In 1995 Ciechanowiecki suffered a severe stroke, which deprived him of the use of his legs. However, he remained intellectually very active in the field of his many interests. Above all, he continued with his numerous duties to Poland, where he still travelled several times a year to attend academic meetings, including those of his own Foundation, as well as to deal with the publication of various books, and also to pursue his paradiplomatic and parapolitical activities. He died in London on 2 November 2015.[4]




Dynastic orders[edit]

Honorary Doctorates[edit]

Also other awards and "Festschrifts", both Polish and foreign. Honorary citizenship of Ciechanowiec (Poland) and Zaslawye (Belarus).


  1. ^ Dumin. Stanisław, Rachuba. Andrzej, Sikorska-Kulesza. Jolanta, Ciechanowieccy herbu Dąbrowa, Warsaw 1997, p.155-159.
  2. ^ A.Ciechanowiecki/B.O. Jeżewski, Polonika na Wyspach Brytyjskich, Londyn 1965.
  3. ^ A.Ciechanowiecki, Nieśwież – międzynarodowy ośrodek kultury na Białorusi od XVI do XX wieku, Warszawa 1996.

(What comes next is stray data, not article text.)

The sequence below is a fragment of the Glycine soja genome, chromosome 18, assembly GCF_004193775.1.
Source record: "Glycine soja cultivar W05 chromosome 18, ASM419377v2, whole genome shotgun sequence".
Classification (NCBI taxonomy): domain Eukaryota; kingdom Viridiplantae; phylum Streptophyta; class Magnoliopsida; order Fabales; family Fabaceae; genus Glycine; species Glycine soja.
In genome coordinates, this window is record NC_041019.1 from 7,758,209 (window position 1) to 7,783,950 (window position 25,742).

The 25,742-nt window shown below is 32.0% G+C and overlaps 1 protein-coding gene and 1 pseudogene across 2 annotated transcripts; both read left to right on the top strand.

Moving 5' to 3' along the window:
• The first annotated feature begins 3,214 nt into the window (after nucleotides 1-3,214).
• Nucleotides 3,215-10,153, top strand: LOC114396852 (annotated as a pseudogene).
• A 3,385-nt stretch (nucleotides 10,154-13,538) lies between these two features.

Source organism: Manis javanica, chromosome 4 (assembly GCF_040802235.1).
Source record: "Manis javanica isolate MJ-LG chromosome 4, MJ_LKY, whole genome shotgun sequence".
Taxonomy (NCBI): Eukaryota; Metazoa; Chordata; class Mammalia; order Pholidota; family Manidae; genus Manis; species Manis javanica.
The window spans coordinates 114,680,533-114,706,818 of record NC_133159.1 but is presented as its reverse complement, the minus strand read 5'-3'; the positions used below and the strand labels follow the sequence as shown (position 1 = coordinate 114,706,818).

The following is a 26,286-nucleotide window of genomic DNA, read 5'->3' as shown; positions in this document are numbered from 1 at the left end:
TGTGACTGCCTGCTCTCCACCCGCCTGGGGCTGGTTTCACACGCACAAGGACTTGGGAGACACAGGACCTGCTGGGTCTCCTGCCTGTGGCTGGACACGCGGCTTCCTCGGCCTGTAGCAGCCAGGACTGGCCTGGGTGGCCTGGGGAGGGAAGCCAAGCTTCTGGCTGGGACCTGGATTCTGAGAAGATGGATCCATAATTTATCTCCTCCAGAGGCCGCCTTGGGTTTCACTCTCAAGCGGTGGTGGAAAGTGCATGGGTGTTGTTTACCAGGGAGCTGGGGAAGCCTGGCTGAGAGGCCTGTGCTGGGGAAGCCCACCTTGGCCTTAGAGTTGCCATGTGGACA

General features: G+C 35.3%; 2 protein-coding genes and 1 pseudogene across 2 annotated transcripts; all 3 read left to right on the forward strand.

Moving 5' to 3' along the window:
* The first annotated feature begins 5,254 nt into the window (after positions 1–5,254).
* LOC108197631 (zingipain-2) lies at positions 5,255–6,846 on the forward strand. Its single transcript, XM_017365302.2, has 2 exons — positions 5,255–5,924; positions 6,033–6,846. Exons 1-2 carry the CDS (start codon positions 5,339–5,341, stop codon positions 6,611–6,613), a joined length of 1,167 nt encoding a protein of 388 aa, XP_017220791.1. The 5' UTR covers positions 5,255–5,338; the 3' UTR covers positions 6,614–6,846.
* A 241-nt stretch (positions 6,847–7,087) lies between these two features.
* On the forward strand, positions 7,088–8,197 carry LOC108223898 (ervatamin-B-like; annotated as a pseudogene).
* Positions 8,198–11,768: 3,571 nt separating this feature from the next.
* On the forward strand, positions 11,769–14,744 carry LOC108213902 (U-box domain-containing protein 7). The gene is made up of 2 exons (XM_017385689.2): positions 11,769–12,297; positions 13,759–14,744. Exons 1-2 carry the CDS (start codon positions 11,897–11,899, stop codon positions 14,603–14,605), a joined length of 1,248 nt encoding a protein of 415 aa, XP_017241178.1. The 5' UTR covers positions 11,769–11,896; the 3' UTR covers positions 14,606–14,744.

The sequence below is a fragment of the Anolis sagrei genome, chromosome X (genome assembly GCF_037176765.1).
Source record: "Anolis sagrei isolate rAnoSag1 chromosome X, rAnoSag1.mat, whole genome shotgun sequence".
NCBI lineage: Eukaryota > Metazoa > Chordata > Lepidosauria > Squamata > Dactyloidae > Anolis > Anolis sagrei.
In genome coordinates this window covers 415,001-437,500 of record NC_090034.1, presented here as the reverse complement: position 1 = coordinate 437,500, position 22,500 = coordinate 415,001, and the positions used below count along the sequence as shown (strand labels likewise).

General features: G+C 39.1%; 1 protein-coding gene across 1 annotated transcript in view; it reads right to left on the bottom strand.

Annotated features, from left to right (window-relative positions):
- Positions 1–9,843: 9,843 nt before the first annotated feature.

4. ^ "Patron of the arts and WWII resistance veteran Ciechanowiecki dies". Polskie Radio dla Zagranicy. 
  5. ^ "Reply to a parliamentary question" (pdf) (in German). p. 372. Retrieved 19 October 2012. 

Sources and external links[edit]

  • Heim Gallery and Old Masters Gallery, 1965–1994, records
  • Communiqué on the granting of the Order of the White Eagle
  • Debrett's People of Today
  • Zamoyski, Adam The Apollo Portrait : Andrew Ciechanowiecki, in Apollo, July 1987.
  • Knox, Tim Art in Trust for Poland, in Apollo, June 2005.
  • Demoriane, H. Vous aussi, devenez collectionneurs de bronzes, in Connaissance des Arts, Paris 1965.
  • Coignard, Jérôme, Esquisses d’une vie : vente de la collection d’esquisses peintes françaises du XVIIe au XIXe siècle d’André Ciechanowiecki, Drouot-Richelieu, Paris, le 28 Juin 2002, in Connaissance des Arts, Paris, June 2002.
Ciechanowiecki, A. S., Speeches given on the occasion of the conferral of honorary membership of the Association of Art Historians, Honorary Citizenship of the City of Ciechanowiec, Honorary Doctorate from University of Warsaw, and Honorary Membership of the Polish Heraldic Society, Warsaw 1992. (in Polish)
Doktor Andrzej Ciechanowiecki. Doktor Honoris Causa Uniwersytetu Jagiellońskiego, Cracow 2009.
Piwocka M., Andrzej Ciechanowiecki i dziedzictwo Słonimia, „Studia Waweliana”, Vol XIV, 2009, p.265-272 (PL ISSN 1230-3275).